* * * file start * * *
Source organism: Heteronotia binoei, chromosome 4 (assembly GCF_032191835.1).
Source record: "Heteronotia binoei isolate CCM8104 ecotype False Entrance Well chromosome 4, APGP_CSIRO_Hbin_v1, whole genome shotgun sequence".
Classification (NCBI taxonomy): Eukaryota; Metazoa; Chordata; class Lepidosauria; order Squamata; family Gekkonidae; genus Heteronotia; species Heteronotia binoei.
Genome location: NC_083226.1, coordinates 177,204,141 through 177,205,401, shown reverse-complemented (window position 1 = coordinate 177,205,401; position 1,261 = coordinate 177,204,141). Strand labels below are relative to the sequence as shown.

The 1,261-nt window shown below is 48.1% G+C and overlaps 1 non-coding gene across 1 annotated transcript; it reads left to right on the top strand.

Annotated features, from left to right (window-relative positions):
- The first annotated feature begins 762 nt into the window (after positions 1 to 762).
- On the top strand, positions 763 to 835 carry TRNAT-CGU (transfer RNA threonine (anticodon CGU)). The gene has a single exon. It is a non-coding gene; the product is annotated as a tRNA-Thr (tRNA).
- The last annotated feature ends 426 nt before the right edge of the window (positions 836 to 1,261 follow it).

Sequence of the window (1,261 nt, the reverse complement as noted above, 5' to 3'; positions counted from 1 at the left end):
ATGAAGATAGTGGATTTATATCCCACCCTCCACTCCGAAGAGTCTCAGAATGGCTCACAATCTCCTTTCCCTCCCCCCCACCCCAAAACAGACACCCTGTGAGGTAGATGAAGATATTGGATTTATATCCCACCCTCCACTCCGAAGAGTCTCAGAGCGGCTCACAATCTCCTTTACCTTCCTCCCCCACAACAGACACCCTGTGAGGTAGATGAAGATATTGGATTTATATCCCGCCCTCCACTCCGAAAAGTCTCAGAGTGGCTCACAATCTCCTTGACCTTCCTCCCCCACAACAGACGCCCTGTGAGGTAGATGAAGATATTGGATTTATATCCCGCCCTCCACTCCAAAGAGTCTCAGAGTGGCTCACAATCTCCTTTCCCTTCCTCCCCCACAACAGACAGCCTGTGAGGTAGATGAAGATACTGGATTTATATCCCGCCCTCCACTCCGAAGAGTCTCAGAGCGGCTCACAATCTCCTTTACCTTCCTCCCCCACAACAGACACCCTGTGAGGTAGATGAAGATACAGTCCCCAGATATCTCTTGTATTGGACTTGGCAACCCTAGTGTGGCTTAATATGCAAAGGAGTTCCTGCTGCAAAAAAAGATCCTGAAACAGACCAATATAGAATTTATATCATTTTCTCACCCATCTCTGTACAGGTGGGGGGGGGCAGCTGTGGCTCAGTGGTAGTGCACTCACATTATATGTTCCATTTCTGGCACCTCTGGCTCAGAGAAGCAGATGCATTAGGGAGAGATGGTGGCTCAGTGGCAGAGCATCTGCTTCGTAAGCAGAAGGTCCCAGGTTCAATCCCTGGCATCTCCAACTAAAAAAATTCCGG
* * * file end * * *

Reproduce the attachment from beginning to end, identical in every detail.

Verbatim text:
Source organism: Heteronotia binoei, chromosome 4 (assembly GCF_032191835.1).
Source record: "Heteronotia binoei isolate CCM8104 ecotype False Entrance Well chromosome 4, APGP_CSIRO_Hbin_v1, whole genome shotgun sequence".
Classification (NCBI taxonomy): Eukaryota; Metazoa; Chordata; class Lepidosauria; order Squamata; family Gekkonidae; genus Heteronotia; species Heteronotia binoei.
Genome location: NC_083226.1, coordinates 177,204,141 through 177,205,401, shown reverse-complemented (window position 1 = coordinate 177,205,401; position 1,261 = coordinate 177,204,141). Strand labels below are relative to the sequence as shown.

The 1,261-nt window shown below is 48.1% G+C and overlaps 1 non-coding gene across 1 annotated transcript; it reads left to right on the top strand.

Annotated features, from left to right (window-relative positions):
- The first annotated feature begins 762 nt into the window (after positions 1 to 762).
- On the top strand, positions 763 to 835 carry TRNAT-CGU (transfer RNA threonine (anticodon CGU)). The gene has a single exon. It is a non-coding gene; the product is annotated as a tRNA-Thr (tRNA).
- The last annotated feature ends 426 nt before the right edge of the window (positions 836 to 1,261 follow it).

Sequence of the window (1,261 nt, the reverse complement as noted above, 5' to 3'; positions counted from 1 at the left end):
ATGAAGATAGTGGATTTATATCCCACCCTCCACTCCGAAGAGTCTCAGAATGGCTCACAATCTCCTTTCCCTCCCCCCCACCCCAAAACAGACACCCTGTGAGGTAGATGAAGATATTGGATTTATATCCCACCCTCCACTCCGAAGAGTCTCAGAGCGGCTCACAATCTCCTTTACCTTCCTCCCCCACAACAGACACCCTGTGAGGTAGATGAAGATATTGGATTTATATCCCGCCCTCCACTCCGAAAAGTCTCAGAGTGGCTCACAATCTCCTTGACCTTCCTCCCCCACAACAGACGCCCTGTGAGGTAGATGAAGATATTGGATTTATATCCCGCCCTCCACTCCAAAGAGTCTCAGAGTGGCTCACAATCTCCTTTCCCTTCCTCCCCCACAACAGACAGCCTGTGAGGTAGATGAAGATACTGGATTTATATCCCGCCCTCCACTCCGAAGAGTCTCAGAGCGGCTCACAATCTCCTTTACCTTCCTCCCCCACAACAGACACCCTGTGAGGTAGATGAAGATACAGTCCCCAGATATCTCTTGTATTGGACTTGGCAACCCTAGTGTGGCTTAATATGCAAAGGAGTTCCTGCTGCAAAAAAAGATCCTGAAACAGACCAATATAGAATTTATATCATTTTCTCACCCATCTCTGTACAGGTGGGGGGGGGCAGCTGTGGCTCAGTGGTAGTGCACTCACATTATATGTTCCATTTCTGGCACCTCTGGCTCAGAGAAGCAGATGCATTAGGGAGAGATGGTGGCTCAGTGGCAGAGCATCTGCTTCGTAAGCAGAAGGTCCCAGGTTCAATCCCTGGCATCTCCAACTAAAAAAATTCCGG